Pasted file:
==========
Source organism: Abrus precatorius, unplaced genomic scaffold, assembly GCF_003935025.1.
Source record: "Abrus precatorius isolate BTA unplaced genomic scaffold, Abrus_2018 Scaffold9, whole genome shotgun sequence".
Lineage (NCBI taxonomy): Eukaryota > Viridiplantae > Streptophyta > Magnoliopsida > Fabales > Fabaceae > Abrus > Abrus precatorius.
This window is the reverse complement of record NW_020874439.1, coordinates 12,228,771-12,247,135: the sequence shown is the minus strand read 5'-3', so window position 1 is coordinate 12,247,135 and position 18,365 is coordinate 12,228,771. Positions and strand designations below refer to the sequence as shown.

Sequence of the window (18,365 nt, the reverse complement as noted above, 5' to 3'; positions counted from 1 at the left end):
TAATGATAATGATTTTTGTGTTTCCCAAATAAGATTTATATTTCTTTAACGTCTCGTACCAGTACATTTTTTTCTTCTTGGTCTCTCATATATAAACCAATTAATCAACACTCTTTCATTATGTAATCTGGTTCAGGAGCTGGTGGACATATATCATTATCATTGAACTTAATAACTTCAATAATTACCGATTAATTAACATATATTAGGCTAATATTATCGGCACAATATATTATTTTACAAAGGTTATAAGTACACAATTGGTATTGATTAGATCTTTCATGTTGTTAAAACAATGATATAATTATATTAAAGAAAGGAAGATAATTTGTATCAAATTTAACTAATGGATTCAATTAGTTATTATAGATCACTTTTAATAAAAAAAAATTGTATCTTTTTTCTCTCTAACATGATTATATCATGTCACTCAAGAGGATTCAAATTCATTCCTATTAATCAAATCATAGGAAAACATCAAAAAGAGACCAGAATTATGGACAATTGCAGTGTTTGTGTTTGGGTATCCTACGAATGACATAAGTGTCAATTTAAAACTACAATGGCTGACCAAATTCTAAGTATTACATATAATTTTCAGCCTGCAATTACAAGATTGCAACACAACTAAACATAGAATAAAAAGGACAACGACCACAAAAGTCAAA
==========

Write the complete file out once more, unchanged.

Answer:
Source organism: Abrus precatorius, unplaced genomic scaffold, assembly GCF_003935025.1.
Source record: "Abrus precatorius isolate BTA unplaced genomic scaffold, Abrus_2018 Scaffold9, whole genome shotgun sequence".
Lineage (NCBI taxonomy): Eukaryota > Viridiplantae > Streptophyta > Magnoliopsida > Fabales > Fabaceae > Abrus > Abrus precatorius.
This window is the reverse complement of record NW_020874439.1, coordinates 12,228,771-12,247,135: the sequence shown is the minus strand read 5'-3', so window position 1 is coordinate 12,247,135 and position 18,365 is coordinate 12,228,771. Positions and strand designations below refer to the sequence as shown.

Sequence of the window (18,365 nt, the reverse complement as noted above, 5' to 3'; positions counted from 1 at the left end):
TAATGATAATGATTTTTGTGTTTCCCAAATAAGATTTATATTTCTTTAACGTCTCGTACCAGTACATTTTTTTCTTCTTGGTCTCTCATATATAAACCAATTAATCAACACTCTTTCATTATGTAATCTGGTTCAGGAGCTGGTGGACATATATCATTATCATTGAACTTAATAACTTCAATAATTACCGATTAATTAACATATATTAGGCTAATATTATCGGCACAATATATTATTTTACAAAGGTTATAAGTACACAATTGGTATTGATTAGATCTTTCATGTTGTTAAAACAATGATATAATTATATTAAAGAAAGGAAGATAATTTGTATCAAATTTAACTAATGGATTCAATTAGTTATTATAGATCACTTTTAATAAAAAAAAATTGTATCTTTTTTCTCTCTAACATGATTATATCATGTCACTCAAGAGGATTCAAATTCATTCCTATTAATCAAATCATAGGAAAACATCAAAAAGAGACCAGAATTATGGACAATTGCAGTGTTTGTGTTTGGGTATCCTACGAATGACATAAGTGTCAATTTAAAACTACAATGGCTGACCAAATTCTAAGTATTACATATAATTTTCAGCCTGCAATTACAAGATTGCAACACAACTAAACATAGAATAAAAAGGACAACGACCACAAAAGTCAAA